5 indigenous words about the environment that don’t exist in English
IFAD Asset Request Portlet
5 indigenous words about the environment that don’t exist in EnglishEstimated reading time: 3 minutes
From forest fires, to floods, to heatwaves, the impacts of climate change are being laid bare every day. As we scramble to find ways to mitigate these impacts, we have a lot to learn from indigenous peoples.
Their in-depth local knowledge forms the basis of food systems that are unique to the ecosystems they inhabit. Over generations, these communities have protected the natural resources and biodiversity of their homes. For them, sustainability is second nature.
Not only that, indigenous peoples use language in a powerful way to describe that which we all rely on: Mother Nature.
Here are five unique words and concepts indigenous peoples use to describe how they interact with the natural environment.
1. Inayan – “Unethical deeds”
Community: Kankanaey people
Location: Cordillera, Philippines
Inayan is a community value that prohibits any act that causes harm to anyone or anything, living or non-living. For example, it is inayan to dump in rivers.
It is based on the belief that everything is interconnected and is closely linked with biodiversity and conservation. With inayan, communal forests are protected, and natural resources are used sustainably.
The Kankanaey people live in the Cordillera mountain range in the Philippines. They are divided into two groups – the Northern and Southern Kankanaey. Both groups practice swidden and wet rice agriculture, fish, hunt and forage. The northern group’s second main produce is camote (sweet potato).
2. Yok’ol-kab – “The world”
Community: Yucatec Maya
Yok'ol-kab can be loosely translated as “the world”, but its literal translation is ‘over honey’, recognizing the earth as the source of nourishment and wellbeing.
The Yucatec Maya historically occupied a large part of the Yucatán peninsula in Mexico. Today, they are present in southern Mexico and northern and western Belize. Many communities in Belize cultivate corn, while also engaging in many avenues of economic life. The Yucatec language in Belize is struggling to survive.
3. Ral Ch’och’ – “Children of the earth”
Community: Q'eqchi Maya
Ral Ch'och' refers to people who depend on, work, and care for the earth. This is how the Q'eqchi people refer to themselves.
The Q'eqchi Maya people today live in both Guatemala and Southern Belize. Historically, they cultivated a wide range of edible plants and supplemented this with foraged foods. Today, many continue to practice subsistence farming, cultivating corn, beans and cacao, as well as harvesting foods from the forests.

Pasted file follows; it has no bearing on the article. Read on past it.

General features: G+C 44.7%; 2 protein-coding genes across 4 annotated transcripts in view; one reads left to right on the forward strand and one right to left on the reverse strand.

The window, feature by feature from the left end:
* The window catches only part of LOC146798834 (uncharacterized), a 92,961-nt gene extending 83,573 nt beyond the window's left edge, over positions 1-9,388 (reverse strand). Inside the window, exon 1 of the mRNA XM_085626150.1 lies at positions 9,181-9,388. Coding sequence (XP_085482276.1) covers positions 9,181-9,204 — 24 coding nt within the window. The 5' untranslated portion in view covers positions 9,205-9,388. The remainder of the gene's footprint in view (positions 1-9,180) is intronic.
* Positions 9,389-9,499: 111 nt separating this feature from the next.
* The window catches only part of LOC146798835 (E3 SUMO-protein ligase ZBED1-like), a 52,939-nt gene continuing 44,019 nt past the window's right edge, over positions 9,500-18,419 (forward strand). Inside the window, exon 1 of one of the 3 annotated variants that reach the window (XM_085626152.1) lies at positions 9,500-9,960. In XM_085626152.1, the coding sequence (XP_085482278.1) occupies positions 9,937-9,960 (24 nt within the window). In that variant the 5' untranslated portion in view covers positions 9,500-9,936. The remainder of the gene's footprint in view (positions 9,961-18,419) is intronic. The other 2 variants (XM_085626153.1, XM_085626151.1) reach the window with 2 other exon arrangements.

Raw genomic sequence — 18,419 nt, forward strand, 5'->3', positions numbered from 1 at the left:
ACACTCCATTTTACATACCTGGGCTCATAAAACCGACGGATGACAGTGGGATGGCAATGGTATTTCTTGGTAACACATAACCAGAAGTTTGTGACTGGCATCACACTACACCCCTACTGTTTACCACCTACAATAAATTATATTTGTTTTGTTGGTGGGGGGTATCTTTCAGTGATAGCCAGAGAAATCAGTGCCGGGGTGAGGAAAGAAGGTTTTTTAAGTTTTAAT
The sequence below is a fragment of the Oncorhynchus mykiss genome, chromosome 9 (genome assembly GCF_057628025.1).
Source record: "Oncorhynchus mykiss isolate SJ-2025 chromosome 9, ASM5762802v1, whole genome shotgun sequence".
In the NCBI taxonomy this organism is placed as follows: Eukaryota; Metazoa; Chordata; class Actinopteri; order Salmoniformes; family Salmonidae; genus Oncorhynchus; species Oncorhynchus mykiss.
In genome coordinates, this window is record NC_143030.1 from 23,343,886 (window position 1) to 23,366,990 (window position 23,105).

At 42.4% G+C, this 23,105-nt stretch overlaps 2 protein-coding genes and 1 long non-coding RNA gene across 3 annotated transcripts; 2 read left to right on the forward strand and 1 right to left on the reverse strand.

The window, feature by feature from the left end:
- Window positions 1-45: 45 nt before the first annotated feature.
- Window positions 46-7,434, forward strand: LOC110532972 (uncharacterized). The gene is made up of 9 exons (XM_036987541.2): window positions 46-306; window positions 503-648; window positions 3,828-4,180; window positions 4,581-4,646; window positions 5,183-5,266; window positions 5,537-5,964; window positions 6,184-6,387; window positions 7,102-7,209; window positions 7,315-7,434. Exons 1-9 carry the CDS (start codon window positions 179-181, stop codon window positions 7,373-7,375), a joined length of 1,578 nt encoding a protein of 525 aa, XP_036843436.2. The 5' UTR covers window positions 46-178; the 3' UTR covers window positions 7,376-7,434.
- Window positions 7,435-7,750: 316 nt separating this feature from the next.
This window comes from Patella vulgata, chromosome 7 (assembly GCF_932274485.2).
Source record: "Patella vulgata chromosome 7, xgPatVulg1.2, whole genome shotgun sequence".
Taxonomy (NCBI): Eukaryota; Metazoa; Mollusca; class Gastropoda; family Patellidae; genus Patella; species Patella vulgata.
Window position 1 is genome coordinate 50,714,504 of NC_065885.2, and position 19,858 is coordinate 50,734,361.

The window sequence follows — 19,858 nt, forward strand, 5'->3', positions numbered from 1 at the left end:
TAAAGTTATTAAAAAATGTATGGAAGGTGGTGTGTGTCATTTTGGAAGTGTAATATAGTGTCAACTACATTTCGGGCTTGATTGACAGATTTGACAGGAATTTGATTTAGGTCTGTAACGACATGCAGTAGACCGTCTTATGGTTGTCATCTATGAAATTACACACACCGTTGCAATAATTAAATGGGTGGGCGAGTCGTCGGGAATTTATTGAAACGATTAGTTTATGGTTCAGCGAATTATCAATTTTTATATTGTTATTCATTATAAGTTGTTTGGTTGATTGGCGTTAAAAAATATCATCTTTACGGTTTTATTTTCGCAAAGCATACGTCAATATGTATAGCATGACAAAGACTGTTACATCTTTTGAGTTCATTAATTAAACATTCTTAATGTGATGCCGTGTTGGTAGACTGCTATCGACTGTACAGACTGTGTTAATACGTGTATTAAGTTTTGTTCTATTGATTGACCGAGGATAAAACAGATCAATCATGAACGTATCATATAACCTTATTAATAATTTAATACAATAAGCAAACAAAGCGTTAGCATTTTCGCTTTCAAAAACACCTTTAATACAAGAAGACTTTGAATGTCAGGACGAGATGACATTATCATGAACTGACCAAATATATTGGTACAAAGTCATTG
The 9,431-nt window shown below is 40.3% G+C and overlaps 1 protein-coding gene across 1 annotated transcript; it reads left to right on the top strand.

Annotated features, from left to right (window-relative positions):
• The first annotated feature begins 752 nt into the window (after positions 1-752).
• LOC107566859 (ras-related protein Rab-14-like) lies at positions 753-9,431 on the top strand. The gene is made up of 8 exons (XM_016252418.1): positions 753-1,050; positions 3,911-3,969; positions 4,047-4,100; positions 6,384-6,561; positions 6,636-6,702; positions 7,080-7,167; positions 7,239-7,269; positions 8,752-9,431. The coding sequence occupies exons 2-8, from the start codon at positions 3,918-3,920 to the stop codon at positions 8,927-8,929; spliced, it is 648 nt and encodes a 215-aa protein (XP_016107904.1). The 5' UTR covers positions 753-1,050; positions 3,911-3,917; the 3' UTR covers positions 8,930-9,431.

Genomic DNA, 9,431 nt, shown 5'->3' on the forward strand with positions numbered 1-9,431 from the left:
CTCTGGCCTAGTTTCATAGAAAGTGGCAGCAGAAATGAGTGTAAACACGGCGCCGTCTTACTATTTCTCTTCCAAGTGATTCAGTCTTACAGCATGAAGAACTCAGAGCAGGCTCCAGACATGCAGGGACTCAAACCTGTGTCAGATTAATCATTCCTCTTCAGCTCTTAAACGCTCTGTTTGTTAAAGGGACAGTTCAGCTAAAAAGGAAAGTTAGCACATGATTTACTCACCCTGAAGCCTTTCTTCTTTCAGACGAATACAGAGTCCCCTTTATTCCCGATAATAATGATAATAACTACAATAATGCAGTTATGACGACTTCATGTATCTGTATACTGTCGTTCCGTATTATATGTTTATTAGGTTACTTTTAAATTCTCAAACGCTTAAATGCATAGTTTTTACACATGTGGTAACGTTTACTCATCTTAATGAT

4. Linka – “Feeding livestock with dew”
Linka is the practice of grazing cattle before sunrise when the grass is covered in dew. The Maasai believe that doing so makes the cattle healthier so they will produce more milk. Linka is used during the wet season, when it’s easier to find lush pastures close to the homestead.
Traditional Maasai lifestyles and food systems centre around cattle. Today, many are excluded from their ancestral rangelands by game reserves, national parks and encroaching settlements. Some now also cultivate maize and other crops.
5. Aroni – “To skip watering the herd for a day”
Aroni is when a farmer skips giving their herd water for a day or two so other herds can access a scarce water supply.
During the wet season, there is more than enough water for people and animals alike in Kenya. But, during the dry season, water becomes scarce.
The Maasai see land as something to be shared by all, and to be managed carefully and sustainably. By not watering cattle daily when water is scarce, Maasai pastoralists make sure that everyone’s herd stays healthy.
Indigenous peoples’ practices and perspectives show the way to a more sustainable future, in which we use the earth’s resources carefully and respect the web of life that nourishes us all.
That’s why IFAD supports indigenous peoples in building their identity, amplifying their voices and making sure their knowledge is reflected in our work.
Explore all our work with indigenous peoples.
Discover IFAD’s Indigenous Peoples Assistance Facility.
Read how IFAD uses the principle of free, informed prior consent in its projects and why this matters.
Find out how indigenous peoples use IFAD’s dedicated funding to devise ways of adapting to climate change.
IFAD hosts the Indigenous People’s Forum every other year to create a platform for systematic dialogue between indigenous peoples and United Nations agencies.Publication date: 08 August 2022